Must-Know Fashion Industry Trends for 2023

Michael Hickins | Content Strategist | May 30, 2023

In fashion, hemlines don’t rise or fall by half an inch from one year to the next; it’s more like there will be no hemlines at all this coming year. Yes, fashion industry trends come and go quickly, so what follows should be taken with a grain of salt.

There’s probably no more sudden fall from grace in the recent annals of the industry than “fast fashion,” the practice of churning out apparel, footwear, and accessories inexpensively and quickly to meet the latest consumer trends. Fast fashion, born during a decade of excess, is now seen as the poster child for wastefulness and everything unsustainable.

Sustainability has staying power as far as trends go because nothing short of the planet's future depends upon it. Another trend that may or may not end up in the trash—er, recycle bin of fashion history is gender neutrality—clothes that don’t conform to traditional female/male styling or even sizing. Another hot trend is influencer marketing. The individuals doing the influencing are sure to change in the coming years (or months), but not so much the influencing power of the glitterati. You be the judge of whether those fashion trends and the others laid out below have legs.

Key Takeaways

  • Sustainability, including efforts to drastically reduce textile waste, are points of emphasis for fashion brands, retailers, and their customers, particularly those in the Generation Z and millennial cohorts.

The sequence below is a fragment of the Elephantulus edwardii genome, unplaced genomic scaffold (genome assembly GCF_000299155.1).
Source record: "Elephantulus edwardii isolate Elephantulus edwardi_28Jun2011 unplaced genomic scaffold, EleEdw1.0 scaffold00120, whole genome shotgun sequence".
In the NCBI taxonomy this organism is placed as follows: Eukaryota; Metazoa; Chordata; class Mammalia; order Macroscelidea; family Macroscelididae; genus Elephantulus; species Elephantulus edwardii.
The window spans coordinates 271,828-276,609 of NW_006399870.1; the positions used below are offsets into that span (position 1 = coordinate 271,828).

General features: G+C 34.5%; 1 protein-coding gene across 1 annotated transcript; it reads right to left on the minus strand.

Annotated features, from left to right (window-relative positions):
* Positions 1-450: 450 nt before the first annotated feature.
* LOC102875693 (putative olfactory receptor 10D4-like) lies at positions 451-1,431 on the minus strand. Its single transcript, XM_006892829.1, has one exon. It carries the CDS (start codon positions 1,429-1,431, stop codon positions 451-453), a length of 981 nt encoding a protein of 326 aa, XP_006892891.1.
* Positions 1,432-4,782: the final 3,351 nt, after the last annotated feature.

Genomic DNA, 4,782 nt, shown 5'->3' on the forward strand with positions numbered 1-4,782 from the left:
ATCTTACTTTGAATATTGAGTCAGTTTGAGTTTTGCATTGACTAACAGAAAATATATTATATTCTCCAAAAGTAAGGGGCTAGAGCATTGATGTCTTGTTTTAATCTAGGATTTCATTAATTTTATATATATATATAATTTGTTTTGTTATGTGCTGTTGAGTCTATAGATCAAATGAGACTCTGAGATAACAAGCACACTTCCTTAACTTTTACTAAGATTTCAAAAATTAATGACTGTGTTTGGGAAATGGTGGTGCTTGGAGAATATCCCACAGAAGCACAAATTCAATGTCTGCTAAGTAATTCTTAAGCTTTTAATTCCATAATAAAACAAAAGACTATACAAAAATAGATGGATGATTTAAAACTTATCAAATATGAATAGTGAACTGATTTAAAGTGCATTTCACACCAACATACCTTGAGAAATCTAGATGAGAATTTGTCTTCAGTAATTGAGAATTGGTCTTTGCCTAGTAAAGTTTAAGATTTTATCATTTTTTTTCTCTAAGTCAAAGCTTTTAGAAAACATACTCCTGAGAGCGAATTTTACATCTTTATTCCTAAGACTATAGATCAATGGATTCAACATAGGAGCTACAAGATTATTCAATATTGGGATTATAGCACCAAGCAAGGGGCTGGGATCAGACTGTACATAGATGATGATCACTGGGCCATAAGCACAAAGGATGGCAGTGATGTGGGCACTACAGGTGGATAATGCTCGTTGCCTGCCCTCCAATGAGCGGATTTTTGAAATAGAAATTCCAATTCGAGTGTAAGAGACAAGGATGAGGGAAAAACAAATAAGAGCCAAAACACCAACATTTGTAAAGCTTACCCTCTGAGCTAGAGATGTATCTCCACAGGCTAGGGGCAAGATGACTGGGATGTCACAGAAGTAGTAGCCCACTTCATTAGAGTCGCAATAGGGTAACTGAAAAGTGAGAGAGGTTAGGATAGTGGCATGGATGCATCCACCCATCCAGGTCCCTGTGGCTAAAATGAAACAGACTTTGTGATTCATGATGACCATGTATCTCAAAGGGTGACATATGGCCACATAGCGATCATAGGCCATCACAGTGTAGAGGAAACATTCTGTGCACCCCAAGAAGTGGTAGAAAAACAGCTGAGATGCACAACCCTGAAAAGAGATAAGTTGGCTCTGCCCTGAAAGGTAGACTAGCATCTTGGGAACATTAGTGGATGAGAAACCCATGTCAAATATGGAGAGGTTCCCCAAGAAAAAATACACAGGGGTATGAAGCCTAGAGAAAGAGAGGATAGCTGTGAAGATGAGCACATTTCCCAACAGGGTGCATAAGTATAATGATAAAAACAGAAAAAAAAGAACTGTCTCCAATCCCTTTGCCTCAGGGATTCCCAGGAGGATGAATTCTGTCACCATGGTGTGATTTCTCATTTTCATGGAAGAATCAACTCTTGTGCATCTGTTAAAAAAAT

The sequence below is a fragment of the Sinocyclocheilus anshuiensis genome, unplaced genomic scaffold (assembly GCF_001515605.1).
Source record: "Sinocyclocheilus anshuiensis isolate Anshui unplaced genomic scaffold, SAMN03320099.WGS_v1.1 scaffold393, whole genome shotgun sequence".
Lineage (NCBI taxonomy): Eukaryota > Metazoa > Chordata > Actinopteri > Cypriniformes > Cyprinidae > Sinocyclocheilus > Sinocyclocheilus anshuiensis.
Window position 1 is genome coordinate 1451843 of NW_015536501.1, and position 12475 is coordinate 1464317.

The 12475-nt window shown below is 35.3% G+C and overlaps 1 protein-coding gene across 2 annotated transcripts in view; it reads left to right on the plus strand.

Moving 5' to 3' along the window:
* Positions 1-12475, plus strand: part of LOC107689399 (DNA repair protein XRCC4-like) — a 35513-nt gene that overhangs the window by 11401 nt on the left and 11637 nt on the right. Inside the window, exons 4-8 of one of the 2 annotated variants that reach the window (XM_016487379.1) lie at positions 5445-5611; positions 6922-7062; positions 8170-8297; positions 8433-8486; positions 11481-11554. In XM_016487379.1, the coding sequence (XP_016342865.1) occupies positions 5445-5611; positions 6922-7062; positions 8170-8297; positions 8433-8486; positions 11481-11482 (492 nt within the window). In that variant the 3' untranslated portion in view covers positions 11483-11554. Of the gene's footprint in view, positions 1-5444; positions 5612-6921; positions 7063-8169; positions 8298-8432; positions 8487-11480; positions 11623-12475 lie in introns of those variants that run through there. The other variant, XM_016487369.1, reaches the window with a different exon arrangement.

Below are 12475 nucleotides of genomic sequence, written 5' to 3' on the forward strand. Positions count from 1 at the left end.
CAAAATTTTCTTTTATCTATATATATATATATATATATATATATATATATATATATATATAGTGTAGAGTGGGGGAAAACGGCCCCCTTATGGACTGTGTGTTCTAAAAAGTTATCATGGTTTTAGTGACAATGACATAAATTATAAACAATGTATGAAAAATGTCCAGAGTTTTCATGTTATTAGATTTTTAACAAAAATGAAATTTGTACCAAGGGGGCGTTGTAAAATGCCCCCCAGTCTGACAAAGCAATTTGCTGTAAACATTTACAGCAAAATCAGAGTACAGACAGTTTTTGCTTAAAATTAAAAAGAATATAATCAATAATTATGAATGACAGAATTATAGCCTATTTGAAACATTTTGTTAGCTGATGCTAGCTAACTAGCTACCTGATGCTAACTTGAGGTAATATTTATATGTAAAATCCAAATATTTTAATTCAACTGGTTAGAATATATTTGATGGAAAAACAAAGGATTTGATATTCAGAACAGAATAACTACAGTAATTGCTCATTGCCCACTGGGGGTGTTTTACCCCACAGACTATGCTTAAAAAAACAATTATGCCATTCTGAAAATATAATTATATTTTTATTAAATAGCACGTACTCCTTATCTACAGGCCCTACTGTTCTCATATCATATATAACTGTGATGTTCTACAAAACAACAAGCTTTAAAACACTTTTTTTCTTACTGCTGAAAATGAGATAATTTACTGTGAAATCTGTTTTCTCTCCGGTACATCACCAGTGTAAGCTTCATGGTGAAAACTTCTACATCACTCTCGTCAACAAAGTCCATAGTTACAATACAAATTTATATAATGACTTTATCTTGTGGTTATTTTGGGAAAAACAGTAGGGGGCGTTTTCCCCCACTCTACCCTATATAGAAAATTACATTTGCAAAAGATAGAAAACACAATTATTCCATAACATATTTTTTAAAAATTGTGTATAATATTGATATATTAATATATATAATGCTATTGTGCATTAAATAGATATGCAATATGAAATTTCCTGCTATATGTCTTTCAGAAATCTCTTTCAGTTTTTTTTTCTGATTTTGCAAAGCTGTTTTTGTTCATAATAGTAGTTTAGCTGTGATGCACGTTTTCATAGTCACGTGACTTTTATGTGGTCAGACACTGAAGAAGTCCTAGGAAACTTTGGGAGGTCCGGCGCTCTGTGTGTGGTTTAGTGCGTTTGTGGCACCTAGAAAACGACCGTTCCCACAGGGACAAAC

• Catering to consumers who don’t want to be boxed into preconceived notions of gender and body morphology, fashion brands are creating styles that are more neutral in terms of both color and fit.
  • Fashion apparel and accessories are being accessorized with sensors that help consumers track their health. Brands are also using technology to change how clothing is made, including by replacing animal skins with fabrics developed in labs.

Fashion Trend Honorable Mentions

The following may not be the hottest fashion industry trends of 2023, but it seems like it was only yesterday that they were front and center:

Rethinking the returns free-for-all

In some ways, returns are the converse of sustainability due to all the added shipping/transport, as the fashion industry has long encouraged consumers to buy several sizes or colors of a given item and return the ones they don’t like or that don’t fit. This practice, known as “bracketing,” has dug into the profit margins of fashion retailers, which are adapting by trying to limit free returns and offering virtual try-ons.

Direct-to-consumer (DTC) adjustments

It turns out it’s not so easy selling directly to consumers. As digital costs rise and the complexity of serving diverse segments becomes apparent, brands are rethinking their channel strategies and redeveloping partnerships with retailers. Many brands are using DTC as proving grounds for new ideas. Lynn Power, CEO and founder of hair brand Masami, labels her company’s strategy “DTC-Plus,” in which it sells from its website and a store that carries Masami products alongside others.